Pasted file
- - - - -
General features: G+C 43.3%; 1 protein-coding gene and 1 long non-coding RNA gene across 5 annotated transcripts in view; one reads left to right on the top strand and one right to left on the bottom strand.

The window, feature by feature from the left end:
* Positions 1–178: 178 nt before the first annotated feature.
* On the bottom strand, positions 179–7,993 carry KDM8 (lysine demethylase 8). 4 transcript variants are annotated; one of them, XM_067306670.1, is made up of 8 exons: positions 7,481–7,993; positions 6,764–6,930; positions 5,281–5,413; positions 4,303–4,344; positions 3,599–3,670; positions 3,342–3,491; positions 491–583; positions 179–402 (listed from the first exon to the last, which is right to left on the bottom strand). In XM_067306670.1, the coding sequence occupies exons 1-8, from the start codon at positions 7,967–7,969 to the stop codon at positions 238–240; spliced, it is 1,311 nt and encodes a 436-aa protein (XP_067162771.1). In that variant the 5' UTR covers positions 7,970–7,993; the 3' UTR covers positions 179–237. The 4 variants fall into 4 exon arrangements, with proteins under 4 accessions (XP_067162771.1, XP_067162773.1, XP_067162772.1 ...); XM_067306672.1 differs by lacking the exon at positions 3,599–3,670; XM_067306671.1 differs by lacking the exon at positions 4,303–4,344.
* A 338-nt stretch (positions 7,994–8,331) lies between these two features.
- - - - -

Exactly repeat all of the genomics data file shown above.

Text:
General features: G+C 43.3%; 1 protein-coding gene and 1 long non-coding RNA gene across 5 annotated transcripts in view; one reads left to right on the top strand and one right to left on the bottom strand.

The window, feature by feature from the left end:
* Positions 1–178: 178 nt before the first annotated feature.
* On the bottom strand, positions 179–7,993 carry KDM8 (lysine demethylase 8). 4 transcript variants are annotated; one of them, XM_067306670.1, is made up of 8 exons: positions 7,481–7,993; positions 6,764–6,930; positions 5,281–5,413; positions 4,303–4,344; positions 3,599–3,670; positions 3,342–3,491; positions 491–583; positions 179–402 (listed from the first exon to the last, which is right to left on the bottom strand). In XM_067306670.1, the coding sequence occupies exons 1-8, from the start codon at positions 7,967–7,969 to the stop codon at positions 238–240; spliced, it is 1,311 nt and encodes a 436-aa protein (XP_067162771.1). In that variant the 5' UTR covers positions 7,970–7,993; the 3' UTR covers positions 179–237. The 4 variants fall into 4 exon arrangements, with proteins under 4 accessions (XP_067162771.1, XP_067162773.1, XP_067162772.1 ...); XM_067306672.1 differs by lacking the exon at positions 3,599–3,670; XM_067306671.1 differs by lacking the exon at positions 4,303–4,344.
* A 338-nt stretch (positions 7,994–8,331) lies between these two features.